WHAT A TANGLED WEB
BY CHARLES M. BLOW
NEW YORK TIMES
Romney has only released a complete return for 2010 and an unfinished estimate for 2011. This is less than any other presidential candidate in recent history. As The Times put it in a scathing editorial this week, “what information he did release provides a fuzzy glimpse at a concerted effort to park much of his wealth in overseas tax shelters, suggesting a widespread pattern of tax avoidance unlike that of any previous candidate.” Blind trusts, Swiss bank accounts and Bermuda accounts designed to shield your money from the taxing agency of the country you want to lead just doesn’t sound right. And Romney’s reluctance to reveal more suggests that there is more that’s distasteful.
POLICY AND THE PERSONAL
BY PAUL KRUGMAN
NEW YORK TIMES
...Why not run a campaign based on that substance, and leave Mr. Romney’s personal history alone? The short answer is, get real. Look, voters aren’t policy wonks who pore over Tax Policy Center analyses. And when a politician — say, Mr. Obama — cites actual numbers in a speech, well, there’s always a politician on the other side to contradict him. ... So how can the Obama campaign cut through this political and media fog? By talking about Mr. Romney’s personal history, and the way that history resonates with the realities of his pro-rich, anti-middle-class policy proposals.
MITT ROMNEY'S COMPLAINTS
NEW YORK TIMES
After three days of Mitt Romney complaining about attacks on his record at Bain Capital, it’s clear that President Obama has nothing to apologize for. If Mr. Romney doesn’t want to provide real answers to the questions about his career, he had better develop a thicker skin. ... Mr. Obama’s campaign aides did go too far, perhaps, in suggesting Mr. Romney may have legal problems over this issue. But Mr. Obama’s criticism is fair. Mr. Romney has persistently refused to tell voters about his finances. Even now it is not clear how much money he has made from Bain in the 13 (or 10) years since he left the company. The right way to respond to Mr. Obama is to release his tax returns from that period, or open up Bain documents.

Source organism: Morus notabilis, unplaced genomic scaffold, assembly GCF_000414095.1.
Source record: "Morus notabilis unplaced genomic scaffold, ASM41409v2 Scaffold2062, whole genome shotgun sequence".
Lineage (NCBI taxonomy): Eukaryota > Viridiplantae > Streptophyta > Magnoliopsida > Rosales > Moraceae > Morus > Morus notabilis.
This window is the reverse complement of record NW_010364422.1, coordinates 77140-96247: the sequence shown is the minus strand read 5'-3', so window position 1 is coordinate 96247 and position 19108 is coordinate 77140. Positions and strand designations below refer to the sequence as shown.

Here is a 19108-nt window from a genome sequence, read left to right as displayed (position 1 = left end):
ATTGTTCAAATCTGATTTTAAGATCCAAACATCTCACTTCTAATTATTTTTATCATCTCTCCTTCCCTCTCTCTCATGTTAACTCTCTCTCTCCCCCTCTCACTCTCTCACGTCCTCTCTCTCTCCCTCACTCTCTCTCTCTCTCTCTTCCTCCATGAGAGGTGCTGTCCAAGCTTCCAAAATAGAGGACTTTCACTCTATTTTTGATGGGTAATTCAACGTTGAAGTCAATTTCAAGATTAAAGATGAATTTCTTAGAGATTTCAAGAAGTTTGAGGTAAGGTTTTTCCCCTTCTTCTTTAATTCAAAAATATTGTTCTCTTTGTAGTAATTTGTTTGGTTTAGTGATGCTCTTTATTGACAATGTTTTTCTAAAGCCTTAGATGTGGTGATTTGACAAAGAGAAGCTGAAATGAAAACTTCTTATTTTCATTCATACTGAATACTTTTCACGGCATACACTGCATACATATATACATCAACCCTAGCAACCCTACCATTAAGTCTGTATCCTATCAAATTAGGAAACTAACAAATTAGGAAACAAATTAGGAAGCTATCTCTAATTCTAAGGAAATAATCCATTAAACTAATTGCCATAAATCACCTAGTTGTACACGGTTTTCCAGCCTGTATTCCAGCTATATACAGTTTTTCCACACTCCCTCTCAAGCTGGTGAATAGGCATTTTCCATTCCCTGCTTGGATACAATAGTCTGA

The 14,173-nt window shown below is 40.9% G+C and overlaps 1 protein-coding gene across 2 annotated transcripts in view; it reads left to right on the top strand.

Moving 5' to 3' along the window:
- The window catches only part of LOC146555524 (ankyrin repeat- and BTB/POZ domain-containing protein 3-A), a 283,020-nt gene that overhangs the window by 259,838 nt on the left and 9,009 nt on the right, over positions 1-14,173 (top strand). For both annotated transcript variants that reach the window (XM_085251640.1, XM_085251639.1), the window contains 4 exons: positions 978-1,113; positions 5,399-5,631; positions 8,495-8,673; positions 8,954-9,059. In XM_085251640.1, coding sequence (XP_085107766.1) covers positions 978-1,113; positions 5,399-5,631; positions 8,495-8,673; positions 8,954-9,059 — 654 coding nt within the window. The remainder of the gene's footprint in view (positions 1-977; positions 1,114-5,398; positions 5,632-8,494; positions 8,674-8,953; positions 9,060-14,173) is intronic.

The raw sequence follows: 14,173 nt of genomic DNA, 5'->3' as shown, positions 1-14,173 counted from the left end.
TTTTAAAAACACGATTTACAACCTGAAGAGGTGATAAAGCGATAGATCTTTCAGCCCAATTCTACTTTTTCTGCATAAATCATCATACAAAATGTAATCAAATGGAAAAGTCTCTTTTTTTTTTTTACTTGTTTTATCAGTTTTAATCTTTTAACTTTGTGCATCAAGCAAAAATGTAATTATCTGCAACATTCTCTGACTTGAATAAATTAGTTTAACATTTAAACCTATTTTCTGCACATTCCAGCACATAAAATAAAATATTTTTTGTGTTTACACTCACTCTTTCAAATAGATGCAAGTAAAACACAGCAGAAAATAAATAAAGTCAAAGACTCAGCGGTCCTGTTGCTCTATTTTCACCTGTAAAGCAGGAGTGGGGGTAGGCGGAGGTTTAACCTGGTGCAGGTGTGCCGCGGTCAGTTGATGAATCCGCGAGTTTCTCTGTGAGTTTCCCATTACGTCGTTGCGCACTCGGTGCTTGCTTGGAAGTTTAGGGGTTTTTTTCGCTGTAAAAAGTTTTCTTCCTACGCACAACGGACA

CHARACTER ASSASSINATION ON THE CAMPAIGN TRAIL
BY ROBERT J. SAMUELSON
The media campaigns that Obama and Romney are waging against each other are politically unsurprising. Victory awaits the side that can convince the most uncommitted voters that the other guy is a louse. The nostalgic lapse of Democrats into social protectors and Republicans into tax cutters is equally understandable. The roles are familiar and satisfying. The trouble is that they’ve been overtaken by reality. Yesterday’s stereotypes won’t solve today’s problems. ... This is the real but ignored challenge: to redefine government in a way that is economically viable and politically acceptable. To the extent that the presidential campaign might clarify choices or encourage a consensus, it is (so far) being squandered. Character assassination is a diversion, not a policy.